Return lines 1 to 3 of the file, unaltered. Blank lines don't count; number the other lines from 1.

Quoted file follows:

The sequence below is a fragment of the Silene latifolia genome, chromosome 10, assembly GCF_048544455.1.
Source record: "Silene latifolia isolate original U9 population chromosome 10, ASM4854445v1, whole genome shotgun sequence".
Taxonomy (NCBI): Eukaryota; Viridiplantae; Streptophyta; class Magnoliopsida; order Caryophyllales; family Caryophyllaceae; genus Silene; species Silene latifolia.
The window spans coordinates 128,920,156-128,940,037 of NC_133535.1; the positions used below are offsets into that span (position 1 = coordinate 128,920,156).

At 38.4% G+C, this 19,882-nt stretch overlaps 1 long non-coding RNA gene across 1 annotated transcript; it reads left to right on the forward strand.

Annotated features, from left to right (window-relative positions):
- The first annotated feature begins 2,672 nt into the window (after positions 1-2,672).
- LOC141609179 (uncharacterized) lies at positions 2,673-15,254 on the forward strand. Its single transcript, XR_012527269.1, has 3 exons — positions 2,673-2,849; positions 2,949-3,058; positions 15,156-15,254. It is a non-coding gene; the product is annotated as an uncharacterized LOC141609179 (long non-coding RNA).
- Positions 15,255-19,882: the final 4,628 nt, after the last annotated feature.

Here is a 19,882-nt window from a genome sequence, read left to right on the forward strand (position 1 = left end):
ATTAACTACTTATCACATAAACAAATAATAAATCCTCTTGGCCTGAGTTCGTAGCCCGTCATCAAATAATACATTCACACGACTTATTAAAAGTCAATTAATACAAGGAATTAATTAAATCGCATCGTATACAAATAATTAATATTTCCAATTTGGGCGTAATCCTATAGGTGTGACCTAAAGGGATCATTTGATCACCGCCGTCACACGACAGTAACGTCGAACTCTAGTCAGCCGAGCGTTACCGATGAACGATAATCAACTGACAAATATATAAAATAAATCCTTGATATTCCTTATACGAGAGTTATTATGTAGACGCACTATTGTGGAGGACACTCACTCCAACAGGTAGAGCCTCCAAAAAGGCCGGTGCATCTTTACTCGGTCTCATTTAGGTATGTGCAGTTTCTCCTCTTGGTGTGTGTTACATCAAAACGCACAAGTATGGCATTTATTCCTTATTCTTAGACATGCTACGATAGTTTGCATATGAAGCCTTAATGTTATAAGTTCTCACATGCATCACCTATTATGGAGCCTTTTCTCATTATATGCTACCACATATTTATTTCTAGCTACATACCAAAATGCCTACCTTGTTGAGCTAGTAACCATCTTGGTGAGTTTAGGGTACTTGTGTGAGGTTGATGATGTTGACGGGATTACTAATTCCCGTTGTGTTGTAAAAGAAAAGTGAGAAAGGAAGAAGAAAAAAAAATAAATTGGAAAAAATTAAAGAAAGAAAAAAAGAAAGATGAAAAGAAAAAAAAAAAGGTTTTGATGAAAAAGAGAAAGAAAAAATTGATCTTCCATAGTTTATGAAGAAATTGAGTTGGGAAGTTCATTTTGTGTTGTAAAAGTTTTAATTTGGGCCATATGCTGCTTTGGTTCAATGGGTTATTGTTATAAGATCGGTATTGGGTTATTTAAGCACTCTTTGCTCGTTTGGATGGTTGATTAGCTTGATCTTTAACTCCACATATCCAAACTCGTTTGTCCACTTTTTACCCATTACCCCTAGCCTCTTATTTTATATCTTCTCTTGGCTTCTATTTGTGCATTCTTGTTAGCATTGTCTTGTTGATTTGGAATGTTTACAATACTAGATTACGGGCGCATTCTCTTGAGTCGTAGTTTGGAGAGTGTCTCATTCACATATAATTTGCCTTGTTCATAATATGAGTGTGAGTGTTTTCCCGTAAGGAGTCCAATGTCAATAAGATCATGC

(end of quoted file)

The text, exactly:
The sequence below is a fragment of the Silene latifolia genome, chromosome 10, assembly GCF_048544455.1.
Source record: "Silene latifolia isolate original U9 population chromosome 10, ASM4854445v1, whole genome shotgun sequence".
Taxonomy (NCBI): Eukaryota; Viridiplantae; Streptophyta; class Magnoliopsida; order Caryophyllales; family Caryophyllaceae; genus Silene; species Silene latifolia.